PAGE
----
By LARRY VAUGHT
Sophomore standout Zion Harmon will be back playing basketball Friday night in Marshall County.
No, he won’t be playing for Marshall — he transferred there this season after leading the state in scoring at Adair County last season (32.7 points per game). Instead, he’ll play for Bella Vista Prep out of Arizona against Life Christian of Virginia.
Mike Harmon, Zion’s father, said the move has been approved by the Kentucky High School Athletic Association and will not jeopardize Zion’s eligibility at Marshall next season as long as he stays enrolled at Marshall and does not enroll at Bella Vista.
The Kentucky High School Athletic Association ruled Harmon ineligible basically because his father told the Paducah Sun his son was considering a move to three schools — along with prep schools — when Mike Harmon decided he wanted to find a better education/social fit for his son. Last week Thomas Russell, a senior judge for the U.S. District Court for the Western District of Kentucky, denied an injunction from Mike Harmon to overturn Zion Harmon’s ineligibility.
That left Mike Harmon looking for a way to get his son, one of the top-ranked players nationally in the 2021 recruiting class, a chance to play. Bella Vista College Preparatory School’s owner agreed to let Zion play on the basketball team on weekends without enrolling at the school — which is not in an association recognized by the national high school governing board. The KHSAA indicated if he did that and stayed enrolled at Marshall, his eligibility at Marshall would not be in jeopardy next season.
“We just wanted to make sure everything was approved,” Mike Harmon said. “We did everything possible to maintain his eligibility. We just want everyone to have total clarity about what we are doing and why.”
Bella Vista has a talented roster that includes Arizona signee Terry Armstrong, a five-star recruit, and four other seniors (Dayton Holman is a four-star recruit) with multiple Division I offers. Five-star junior Addison Patterson is a top 20 national recruit who has offers from Florida, Georgia Tech, Oklahoma, Oregon, Syracuse and others. Another junior, Jeron Artest, has multiple Division I offers.
Many have wondered why Mike Harmon didn’t enroll his son — who also has multiple Division I offers — in a prep school immediately when he was ruled ineligible. Zion Harmon would have faced better daily competition and been able to travel to some of the nation’s best prep basketball events at a prep school.
“Everyone has to understand what we said from the beginning was the real reason for the transfer,” Mike Harmon said. “No one wants to believe that we want to keep Zion in a normal high school and social situation. Basketball will take care of itself. The most important thing at Marshall County, or at any school, is the educational and social development.”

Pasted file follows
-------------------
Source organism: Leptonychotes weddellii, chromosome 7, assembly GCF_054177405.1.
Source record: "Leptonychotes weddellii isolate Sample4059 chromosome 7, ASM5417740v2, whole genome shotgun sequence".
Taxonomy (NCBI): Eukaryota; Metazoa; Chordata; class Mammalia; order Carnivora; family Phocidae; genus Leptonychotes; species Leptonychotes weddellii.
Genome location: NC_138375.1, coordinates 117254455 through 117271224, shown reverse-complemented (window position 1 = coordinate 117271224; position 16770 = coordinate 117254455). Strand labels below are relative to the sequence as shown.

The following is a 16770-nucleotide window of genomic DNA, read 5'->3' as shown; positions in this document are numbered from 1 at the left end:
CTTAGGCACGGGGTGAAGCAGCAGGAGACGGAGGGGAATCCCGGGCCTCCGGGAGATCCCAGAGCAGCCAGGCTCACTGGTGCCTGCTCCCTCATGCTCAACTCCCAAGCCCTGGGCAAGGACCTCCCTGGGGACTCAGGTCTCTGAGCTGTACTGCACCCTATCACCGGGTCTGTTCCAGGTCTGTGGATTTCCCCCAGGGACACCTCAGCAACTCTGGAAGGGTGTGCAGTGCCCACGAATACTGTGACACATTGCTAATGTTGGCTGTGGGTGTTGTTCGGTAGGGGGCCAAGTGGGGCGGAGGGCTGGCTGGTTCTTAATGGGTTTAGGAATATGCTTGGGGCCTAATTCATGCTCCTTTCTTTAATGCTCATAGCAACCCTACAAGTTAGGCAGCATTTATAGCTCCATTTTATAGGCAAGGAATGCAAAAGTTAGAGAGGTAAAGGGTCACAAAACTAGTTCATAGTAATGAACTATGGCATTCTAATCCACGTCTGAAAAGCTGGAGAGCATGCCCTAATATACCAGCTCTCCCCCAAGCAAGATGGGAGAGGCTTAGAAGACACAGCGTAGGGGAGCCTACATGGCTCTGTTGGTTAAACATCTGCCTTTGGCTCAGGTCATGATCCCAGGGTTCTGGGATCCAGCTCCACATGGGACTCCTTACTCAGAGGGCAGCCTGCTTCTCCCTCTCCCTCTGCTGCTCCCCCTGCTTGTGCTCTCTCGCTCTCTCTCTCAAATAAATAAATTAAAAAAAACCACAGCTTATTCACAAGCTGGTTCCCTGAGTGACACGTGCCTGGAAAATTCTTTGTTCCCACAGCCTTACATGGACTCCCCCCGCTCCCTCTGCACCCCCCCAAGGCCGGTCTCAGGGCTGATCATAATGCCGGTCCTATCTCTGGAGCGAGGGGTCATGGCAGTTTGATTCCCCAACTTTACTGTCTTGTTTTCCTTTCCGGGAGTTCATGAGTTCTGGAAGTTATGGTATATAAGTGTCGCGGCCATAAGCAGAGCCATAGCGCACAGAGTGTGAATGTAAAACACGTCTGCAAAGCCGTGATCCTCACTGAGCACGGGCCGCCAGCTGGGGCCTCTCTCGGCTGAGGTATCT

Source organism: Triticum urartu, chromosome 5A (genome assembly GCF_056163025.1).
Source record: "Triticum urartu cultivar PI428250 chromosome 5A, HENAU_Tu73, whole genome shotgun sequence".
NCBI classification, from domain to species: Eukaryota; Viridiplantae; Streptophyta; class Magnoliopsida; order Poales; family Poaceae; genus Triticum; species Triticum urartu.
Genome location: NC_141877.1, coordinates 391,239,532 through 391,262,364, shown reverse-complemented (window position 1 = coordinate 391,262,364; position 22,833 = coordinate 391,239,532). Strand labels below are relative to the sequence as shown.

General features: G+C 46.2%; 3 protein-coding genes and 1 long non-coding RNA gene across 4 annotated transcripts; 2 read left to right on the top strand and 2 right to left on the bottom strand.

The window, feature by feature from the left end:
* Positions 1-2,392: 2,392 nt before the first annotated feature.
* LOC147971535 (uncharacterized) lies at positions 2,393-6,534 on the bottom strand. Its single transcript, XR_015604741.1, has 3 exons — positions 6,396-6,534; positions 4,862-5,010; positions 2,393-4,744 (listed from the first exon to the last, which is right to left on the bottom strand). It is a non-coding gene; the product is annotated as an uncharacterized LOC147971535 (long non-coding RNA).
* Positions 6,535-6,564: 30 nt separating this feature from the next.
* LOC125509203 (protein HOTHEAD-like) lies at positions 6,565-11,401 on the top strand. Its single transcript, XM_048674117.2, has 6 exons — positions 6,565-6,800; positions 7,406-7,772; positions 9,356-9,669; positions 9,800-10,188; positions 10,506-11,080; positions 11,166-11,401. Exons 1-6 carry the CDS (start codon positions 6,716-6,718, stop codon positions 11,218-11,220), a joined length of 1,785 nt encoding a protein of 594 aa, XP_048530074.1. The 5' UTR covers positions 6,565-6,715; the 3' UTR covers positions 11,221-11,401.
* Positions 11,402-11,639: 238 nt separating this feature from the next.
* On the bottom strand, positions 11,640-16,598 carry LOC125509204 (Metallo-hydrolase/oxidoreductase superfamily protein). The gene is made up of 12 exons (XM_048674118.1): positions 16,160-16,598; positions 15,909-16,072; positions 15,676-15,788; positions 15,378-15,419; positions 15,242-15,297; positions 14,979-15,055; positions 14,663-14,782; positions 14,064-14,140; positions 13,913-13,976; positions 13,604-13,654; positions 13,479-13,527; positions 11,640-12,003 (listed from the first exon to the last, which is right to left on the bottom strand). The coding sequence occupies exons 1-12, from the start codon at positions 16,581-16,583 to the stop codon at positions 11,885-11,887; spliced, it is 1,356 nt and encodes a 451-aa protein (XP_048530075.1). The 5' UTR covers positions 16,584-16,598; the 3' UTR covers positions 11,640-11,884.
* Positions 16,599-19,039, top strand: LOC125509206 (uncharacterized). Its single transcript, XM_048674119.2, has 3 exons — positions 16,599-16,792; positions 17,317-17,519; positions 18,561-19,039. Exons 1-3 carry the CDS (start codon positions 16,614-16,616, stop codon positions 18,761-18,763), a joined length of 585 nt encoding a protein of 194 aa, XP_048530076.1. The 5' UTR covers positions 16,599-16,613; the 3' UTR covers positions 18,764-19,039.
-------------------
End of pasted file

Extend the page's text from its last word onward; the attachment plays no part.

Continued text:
Mike Harmon lived in Ohio as a youngster before moving to Washington, D.C. Later he moved back to Ohio to finish high school and he also lived in Pennsylvania later.
“I know the value of growing up in a rural area and have used that as a blueprint for Zion,” Mike Harmon said. “In AAU play, you can pick any city to play as much as you want. But if Zion never plays a game for Marshall County, he’s already got so much from this experience that people just don’t understand. Nothing has shaken him.”
He had a 3.5 grade-point average the first semester while taking four college core classes — World History, English III, Spanish and Science. He’ll have 12 college core classes after his sophomore year with about a 3.65 GPA.
“All he will basically need is four more core classes to clear the NCAA clearing house,” Mike Harmon said.
Zion Harmon transferred to Marshall where a school shooting about a year ago made national headlines. Marshall is also a county with a small African-American population.
“I want Zion to help change the culture,” Mike Harmon said. “Nobody seemed to understand that.”
Not that Zion Harmon is not anxious to get back on the court. Despite the recent cold weather, he’s often been outside shooting basketball and the high school custodian has become his best friend so he can get into the gym to shoot on his own.
“He just loves the game and we’re just glad he’s going to get to play again,” Mike Harmon said.
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Bella Vista will play games Saturday and Sunday in Dayton, Ohio, in the Flyin’ to the Hoop Invitational. Bella Vista plays Huntington Prep Saturday at 6:30 p.m. and takes on ISA at Andrews Osborne Sunday at 6:30 p.m.